“It wasn’t a straightforward preparation, but he showed he absolutely belongs at Group One level on his first try.

“On Sunday he needs to show he is up to that same level in very different circumstances, around two turns and on good ground and against opposition which is very used to such a set up.

“We beat Magical last time, but this might be more to her taste and we are here to see what we can do.”

Reynier will also saddle stablemate Royal Julius at the big meeting, in the Hong Kong Vase.

“We’ve had some fabulous days with him, but he comes here off the back of two average performances,” said Reynier.

“He didn’t enjoy the heavy ground in the Arc and at Rome the race circumstances were somewhat unusual.

“But his two second places in Milan were both very good. He is a horse that can get a little disheartened and so things need to go right for him.

“That said, it’s a small field with only two horses that stand out in Mogul and Exultant. Third place looks up for grabs so we have everything to gain and nothing to lose, safe in the knowledge he is in good form.

“On good ground going right-handed at between 2000 and 2400 metres, he is capable of putting up a very good performance if he is in the mood.”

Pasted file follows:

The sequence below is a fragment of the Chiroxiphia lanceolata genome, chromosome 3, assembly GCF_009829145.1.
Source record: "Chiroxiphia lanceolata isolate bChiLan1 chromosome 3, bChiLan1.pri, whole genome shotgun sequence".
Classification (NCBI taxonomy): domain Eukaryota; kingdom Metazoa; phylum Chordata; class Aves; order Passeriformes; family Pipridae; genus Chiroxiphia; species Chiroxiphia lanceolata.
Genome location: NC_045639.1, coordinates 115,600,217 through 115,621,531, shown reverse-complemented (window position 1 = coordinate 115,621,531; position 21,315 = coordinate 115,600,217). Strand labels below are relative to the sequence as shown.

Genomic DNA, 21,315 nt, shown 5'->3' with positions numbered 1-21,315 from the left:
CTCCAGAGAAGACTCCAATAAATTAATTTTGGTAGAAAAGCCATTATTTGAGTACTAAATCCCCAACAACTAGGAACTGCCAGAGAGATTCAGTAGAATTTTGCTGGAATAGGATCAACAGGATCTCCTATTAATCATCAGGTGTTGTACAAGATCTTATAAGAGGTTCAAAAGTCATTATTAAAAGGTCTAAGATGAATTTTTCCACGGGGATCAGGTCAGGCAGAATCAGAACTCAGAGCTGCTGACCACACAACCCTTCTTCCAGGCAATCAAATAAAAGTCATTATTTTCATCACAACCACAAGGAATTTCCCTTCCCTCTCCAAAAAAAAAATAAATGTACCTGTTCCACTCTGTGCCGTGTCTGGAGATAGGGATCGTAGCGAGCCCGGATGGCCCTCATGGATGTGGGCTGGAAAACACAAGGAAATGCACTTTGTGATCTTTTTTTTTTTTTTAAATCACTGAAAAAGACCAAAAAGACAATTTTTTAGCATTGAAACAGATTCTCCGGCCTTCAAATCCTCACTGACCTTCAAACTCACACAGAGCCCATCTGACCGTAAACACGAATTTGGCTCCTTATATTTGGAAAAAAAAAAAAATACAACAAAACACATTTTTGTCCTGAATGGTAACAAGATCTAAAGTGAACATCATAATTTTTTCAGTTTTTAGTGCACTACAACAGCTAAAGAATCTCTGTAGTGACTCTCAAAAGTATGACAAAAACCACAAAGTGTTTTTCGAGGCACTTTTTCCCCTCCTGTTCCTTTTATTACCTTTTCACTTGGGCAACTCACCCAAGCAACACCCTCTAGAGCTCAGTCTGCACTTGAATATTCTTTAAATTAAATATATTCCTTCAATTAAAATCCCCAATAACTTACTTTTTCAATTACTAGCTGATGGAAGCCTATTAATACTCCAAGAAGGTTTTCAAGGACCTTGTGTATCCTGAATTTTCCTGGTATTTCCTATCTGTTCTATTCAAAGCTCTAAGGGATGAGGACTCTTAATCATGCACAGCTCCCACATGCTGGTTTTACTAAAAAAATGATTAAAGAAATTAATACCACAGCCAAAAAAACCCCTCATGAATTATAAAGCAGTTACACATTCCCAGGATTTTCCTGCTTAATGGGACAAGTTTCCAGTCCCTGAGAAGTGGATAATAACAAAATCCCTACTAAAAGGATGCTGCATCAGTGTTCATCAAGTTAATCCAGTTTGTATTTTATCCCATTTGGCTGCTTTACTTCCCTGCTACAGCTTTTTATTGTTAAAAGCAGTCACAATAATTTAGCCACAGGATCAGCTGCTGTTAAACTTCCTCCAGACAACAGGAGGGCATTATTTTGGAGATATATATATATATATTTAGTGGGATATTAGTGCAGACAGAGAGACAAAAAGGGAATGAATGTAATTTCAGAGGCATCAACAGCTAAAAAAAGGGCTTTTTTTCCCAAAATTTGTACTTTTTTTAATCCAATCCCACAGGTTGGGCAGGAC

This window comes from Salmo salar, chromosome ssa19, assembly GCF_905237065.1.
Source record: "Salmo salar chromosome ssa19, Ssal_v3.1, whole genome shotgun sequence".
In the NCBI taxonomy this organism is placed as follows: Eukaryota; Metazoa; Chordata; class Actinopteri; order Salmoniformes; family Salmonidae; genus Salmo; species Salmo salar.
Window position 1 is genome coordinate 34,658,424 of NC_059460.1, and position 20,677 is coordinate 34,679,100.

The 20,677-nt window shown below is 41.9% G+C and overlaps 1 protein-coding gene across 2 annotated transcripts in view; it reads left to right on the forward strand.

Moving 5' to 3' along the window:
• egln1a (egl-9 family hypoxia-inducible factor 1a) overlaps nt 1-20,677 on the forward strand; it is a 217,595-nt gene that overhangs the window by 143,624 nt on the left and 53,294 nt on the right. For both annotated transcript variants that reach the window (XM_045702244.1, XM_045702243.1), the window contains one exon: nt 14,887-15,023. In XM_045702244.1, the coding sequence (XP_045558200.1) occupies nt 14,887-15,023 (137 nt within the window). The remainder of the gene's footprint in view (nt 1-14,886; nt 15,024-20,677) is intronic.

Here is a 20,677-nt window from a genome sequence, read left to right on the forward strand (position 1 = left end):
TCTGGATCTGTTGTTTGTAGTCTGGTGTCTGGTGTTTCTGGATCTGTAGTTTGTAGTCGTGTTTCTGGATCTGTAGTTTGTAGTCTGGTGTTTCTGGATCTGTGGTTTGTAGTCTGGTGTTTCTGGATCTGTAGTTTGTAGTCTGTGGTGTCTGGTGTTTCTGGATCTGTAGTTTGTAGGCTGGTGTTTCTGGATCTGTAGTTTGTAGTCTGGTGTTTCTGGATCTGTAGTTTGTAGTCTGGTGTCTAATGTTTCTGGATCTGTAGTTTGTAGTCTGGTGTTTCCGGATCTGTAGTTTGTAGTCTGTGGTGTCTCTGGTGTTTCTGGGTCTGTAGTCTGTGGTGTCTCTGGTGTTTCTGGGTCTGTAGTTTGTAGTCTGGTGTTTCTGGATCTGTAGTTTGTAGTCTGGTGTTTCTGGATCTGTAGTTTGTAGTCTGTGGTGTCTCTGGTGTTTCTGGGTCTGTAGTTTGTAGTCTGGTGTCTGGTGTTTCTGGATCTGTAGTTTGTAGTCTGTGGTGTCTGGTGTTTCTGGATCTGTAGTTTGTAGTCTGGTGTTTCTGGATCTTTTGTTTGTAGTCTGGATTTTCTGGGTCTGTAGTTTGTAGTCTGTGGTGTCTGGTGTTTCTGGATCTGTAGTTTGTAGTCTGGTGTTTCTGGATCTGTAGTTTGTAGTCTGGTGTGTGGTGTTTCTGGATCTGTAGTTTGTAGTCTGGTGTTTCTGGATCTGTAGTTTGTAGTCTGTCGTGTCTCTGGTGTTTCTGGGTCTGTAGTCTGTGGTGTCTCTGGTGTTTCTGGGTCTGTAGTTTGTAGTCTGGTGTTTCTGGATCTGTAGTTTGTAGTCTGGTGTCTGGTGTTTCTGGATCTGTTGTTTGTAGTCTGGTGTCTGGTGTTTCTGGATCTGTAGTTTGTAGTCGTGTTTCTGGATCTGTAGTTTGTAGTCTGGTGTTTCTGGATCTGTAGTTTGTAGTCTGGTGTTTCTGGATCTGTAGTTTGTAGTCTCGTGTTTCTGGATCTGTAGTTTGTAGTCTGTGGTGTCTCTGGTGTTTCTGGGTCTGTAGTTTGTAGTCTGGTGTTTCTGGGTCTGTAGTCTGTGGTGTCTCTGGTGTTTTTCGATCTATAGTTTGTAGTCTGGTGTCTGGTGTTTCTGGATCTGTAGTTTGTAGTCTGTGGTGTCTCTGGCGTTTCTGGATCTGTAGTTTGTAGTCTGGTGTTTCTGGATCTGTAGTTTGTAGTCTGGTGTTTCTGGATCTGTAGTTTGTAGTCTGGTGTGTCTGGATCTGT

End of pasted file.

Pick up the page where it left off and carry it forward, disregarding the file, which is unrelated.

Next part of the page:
Hong Kong in mix for Skalleti

Jerome Reynier will consider sending Skalleti to Hong Kong in December following his fine effort in defeat in the Qipco Champion Stakes at Ascot.

Fresh from winning the Prix Dollar for a second time at ParisLongchamp a fortnight earlier, the five-year-old performed admirably on his first start at Group One level on Saturday, filling the runner-up spot behind the William Haggas-trained Addeybb.

Reynier reports his stable star to have returned to France none the worse, and both the Hong Kong Cup and the Hong Kong Vase at Sha Tin on December 13 are possible targets.

“You always go to the races with a lot of confidence with this horse, because he always gives you everything,” said Reynier.

“He had the conditions to suit (at Ascot), because he handles that sticky ground well. To be fair, he is good on soft and heavy, straight tracks or right or left-handed, and he has even been winning on Polytrack – he’s just an amazing horse.